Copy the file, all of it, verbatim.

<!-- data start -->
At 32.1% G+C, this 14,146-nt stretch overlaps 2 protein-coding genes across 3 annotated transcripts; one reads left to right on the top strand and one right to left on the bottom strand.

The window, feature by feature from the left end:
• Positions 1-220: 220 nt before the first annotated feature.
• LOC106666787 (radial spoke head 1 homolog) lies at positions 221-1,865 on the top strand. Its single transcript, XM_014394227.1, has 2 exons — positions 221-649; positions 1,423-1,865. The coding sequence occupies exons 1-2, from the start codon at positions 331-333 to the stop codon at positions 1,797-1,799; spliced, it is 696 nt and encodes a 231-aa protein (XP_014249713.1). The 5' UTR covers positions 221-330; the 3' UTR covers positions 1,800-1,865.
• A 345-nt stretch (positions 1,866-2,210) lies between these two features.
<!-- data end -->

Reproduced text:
At 32.1% G+C, this 14,146-nt stretch overlaps 2 protein-coding genes across 3 annotated transcripts; one reads left to right on the top strand and one right to left on the bottom strand.

The window, feature by feature from the left end:
• Positions 1-220: 220 nt before the first annotated feature.
• LOC106666787 (radial spoke head 1 homolog) lies at positions 221-1,865 on the top strand. Its single transcript, XM_014394227.1, has 2 exons — positions 221-649; positions 1,423-1,865. The coding sequence occupies exons 1-2, from the start codon at positions 331-333 to the stop codon at positions 1,797-1,799; spliced, it is 696 nt and encodes a 231-aa protein (XP_014249713.1). The 5' UTR covers positions 221-330; the 3' UTR covers positions 1,800-1,865.
• A 345-nt stretch (positions 1,866-2,210) lies between these two features.